Woman of the Plains
The Journals and Stories of Nellie M. Perry
Women's Studies - Texas History
6.125 x 9.25, 224 pp.
4 b&w photos., 7 line drawings. Appendix. Index.
Pub Date: 03/02/2015
Price:        $18.95


Published by Texas A&M University Press

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Woman of the Plains

The Journals and Stories of Nellie M. Perry

By Sandra Gail Teichmann

The art of writing can re-create historical times and places in ways that breathe life back into them. From her first journal entry in 1888 to her last in 1925, Nellie M. Perry provided a unique glimpse into life on the Texas frontier.Miss Nellie, as she was known, first visited her brother, George Morgan Perry, in the Panhandle in 1888 and eventually came to live in Ochiltree County in 1916. During those years and afterward, she kept journals of her life in the Panhandle. During that time she also wrote stories and essays about the people and things she encountered in that new, wild region.For Miss Nellie her journals and pen were a tool, a way to share a story with another person and pass on her heritage for future understanding. Perhaps, though, the journals were foremost a means for Miss Nellie to maintain an illusion of control in the lonesome life on the High Plains, for her journal writings are devoid of self-reflection, moments of abandon, and digressions that might expose herself to risk and uncertainty. It is not surprising that she ultimately wrote short stories, a medium in which she could freely explore character, identity, dreams, reality, temperament, and situations within the safety of fiction.In Woman of the Plains, Sandra Gail Teichmann presents Miss Nellie’s never-before-published accounts. In all cases, Miss Nellie loved to travel, and her interest in a world even wider than the distant horizons of the Panhandle creates a unique angle from which to view the High Plains people.

Sandra Gail Teichmann, retired professor of English, West Texas A&M University, Canyon, Texas, presently resides in Kansas City, Missouri.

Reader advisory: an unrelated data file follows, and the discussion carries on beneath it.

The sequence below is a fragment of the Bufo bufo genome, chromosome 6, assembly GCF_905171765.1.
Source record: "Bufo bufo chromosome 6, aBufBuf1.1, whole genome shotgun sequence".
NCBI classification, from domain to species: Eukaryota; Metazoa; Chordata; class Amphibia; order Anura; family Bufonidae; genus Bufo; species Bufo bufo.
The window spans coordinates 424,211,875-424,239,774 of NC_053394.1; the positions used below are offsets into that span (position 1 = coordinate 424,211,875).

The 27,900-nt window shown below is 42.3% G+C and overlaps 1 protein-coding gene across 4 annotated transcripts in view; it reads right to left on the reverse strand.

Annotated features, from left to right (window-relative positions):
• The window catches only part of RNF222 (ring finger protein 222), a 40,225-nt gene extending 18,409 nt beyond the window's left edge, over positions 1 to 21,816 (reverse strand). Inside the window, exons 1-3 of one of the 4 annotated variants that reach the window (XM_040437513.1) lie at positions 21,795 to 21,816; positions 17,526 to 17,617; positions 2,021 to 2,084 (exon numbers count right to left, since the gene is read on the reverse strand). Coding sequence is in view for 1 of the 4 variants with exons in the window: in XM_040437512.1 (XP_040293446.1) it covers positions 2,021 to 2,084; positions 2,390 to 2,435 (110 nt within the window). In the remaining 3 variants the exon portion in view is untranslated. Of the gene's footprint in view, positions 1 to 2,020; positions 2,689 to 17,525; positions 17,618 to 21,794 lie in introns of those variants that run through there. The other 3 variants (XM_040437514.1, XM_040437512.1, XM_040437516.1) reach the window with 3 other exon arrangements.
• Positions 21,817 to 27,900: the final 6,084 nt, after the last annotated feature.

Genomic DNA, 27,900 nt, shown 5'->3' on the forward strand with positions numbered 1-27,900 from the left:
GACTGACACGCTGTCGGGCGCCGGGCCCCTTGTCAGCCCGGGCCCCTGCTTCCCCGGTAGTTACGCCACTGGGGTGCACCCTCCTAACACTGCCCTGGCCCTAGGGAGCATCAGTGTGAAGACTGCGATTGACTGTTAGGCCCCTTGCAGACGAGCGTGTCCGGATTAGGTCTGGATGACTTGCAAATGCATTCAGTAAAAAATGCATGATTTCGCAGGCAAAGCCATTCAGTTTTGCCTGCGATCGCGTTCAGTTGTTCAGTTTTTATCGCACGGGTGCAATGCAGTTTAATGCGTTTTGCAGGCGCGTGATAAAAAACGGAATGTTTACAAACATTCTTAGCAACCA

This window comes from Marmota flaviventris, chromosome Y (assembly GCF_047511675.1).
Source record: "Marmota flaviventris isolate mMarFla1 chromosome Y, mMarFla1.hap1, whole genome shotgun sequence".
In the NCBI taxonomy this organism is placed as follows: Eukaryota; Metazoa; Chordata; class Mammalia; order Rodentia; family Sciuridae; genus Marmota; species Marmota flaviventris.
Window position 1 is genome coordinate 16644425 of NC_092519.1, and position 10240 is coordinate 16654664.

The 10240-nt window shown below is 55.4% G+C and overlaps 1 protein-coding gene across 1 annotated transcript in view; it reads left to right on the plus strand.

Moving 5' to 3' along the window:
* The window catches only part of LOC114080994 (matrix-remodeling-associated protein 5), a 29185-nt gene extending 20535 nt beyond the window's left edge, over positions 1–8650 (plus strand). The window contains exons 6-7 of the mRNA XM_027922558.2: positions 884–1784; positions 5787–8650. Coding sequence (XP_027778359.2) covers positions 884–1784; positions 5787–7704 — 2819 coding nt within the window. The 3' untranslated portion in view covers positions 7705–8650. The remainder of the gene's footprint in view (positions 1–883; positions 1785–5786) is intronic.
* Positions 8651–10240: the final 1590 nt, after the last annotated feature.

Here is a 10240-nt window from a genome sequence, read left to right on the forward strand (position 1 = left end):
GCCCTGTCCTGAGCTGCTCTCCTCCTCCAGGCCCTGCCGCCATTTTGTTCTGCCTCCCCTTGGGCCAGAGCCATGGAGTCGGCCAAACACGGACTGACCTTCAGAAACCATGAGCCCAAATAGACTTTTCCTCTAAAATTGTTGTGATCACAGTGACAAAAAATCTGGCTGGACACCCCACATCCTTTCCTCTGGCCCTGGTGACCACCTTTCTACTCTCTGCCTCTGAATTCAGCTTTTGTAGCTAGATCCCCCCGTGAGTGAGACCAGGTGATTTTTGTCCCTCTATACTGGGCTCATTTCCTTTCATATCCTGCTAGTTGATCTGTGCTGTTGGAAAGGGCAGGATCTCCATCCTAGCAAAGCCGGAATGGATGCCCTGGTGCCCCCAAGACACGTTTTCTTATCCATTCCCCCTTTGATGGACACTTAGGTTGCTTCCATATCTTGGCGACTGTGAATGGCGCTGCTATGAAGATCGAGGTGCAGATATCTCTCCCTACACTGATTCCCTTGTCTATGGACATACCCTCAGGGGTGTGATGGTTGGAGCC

What Readers Are Saying:

“Perry polished her accounts for an intended audience, but her keen descriptions of the landscape, weather conditions, bonds between neighbors, frontier hospitality and much more compensate for a loss of intimate reflection. Editor Teichmann has done a fine job in making these glimpses of Texas frontier life available to the public.”--Booktalk

“Teichmann’s collection thus grants readers access to a loose chronicle of a ranching community, from its sod houses to the formation of its first school board, on which Perry served as the only woman member.”--Great Plains Quarterly

“. . . readable and interesting; Teichmann supplements Perry’s account with excerpts from the writings of her neighbors and relatives in Ochiltree County, lending multi-dimensionality to the narrative of homesteading life. . . . natural gift for the American idiom. . . . This book is highly recommended for the historian and general reader alike.”--Journal of the West

“Her descriptive language creates a sense of place that enhances our perception of the late-nineteenth- and early-twentieth-century settler’s life. Teichmann appropriately and respectfully presents these writings ‘for what they are’ without literary or historical criticism. These journals stand on their own merit and provide important insights from a woman’s perspective into the lives and ideas of early Texas Panhandle settlers.”--Southwestern Historical Quarterly

“The publication of Nellie Perry’s compositions is the culmination of an extensive archival research project by Teichmann, whose efforts to preserve this pioneer woman’s perspective of Panhandle Plains life at the turn of the century both enlarges and enriches the Texas historical record.”--The Texas Writer’s Newsletter

“A journal keeper who turned every entry into a good story. . . equally informative and interesting. Not only does Louisa Teas describe pioneer social life in careful detail, but she records her own survival as a resourceful and brave woman, who took care of two young sons on an isolated homestead after her ill husband goes back East to die. . . valuable addition to the records of early life in the Panhandle. Woman of the Plains provides yet another chapter of Panhandle history from the unique perspective of women who share their experiences in lively prose.”--Plains Historical Review

“Perry’s accounts are direct and to the point and, I believe, are invaluable as insights into a time and place and group of people who were, in and of themselves, unique in their purpose and vision. This is an important discovery. . . a significant achievement and contribution to both the scholarship and the body of belles letters of Texas and the Southwest.”--Clay Reynolds, Associate professor, University of Texas at Dallas

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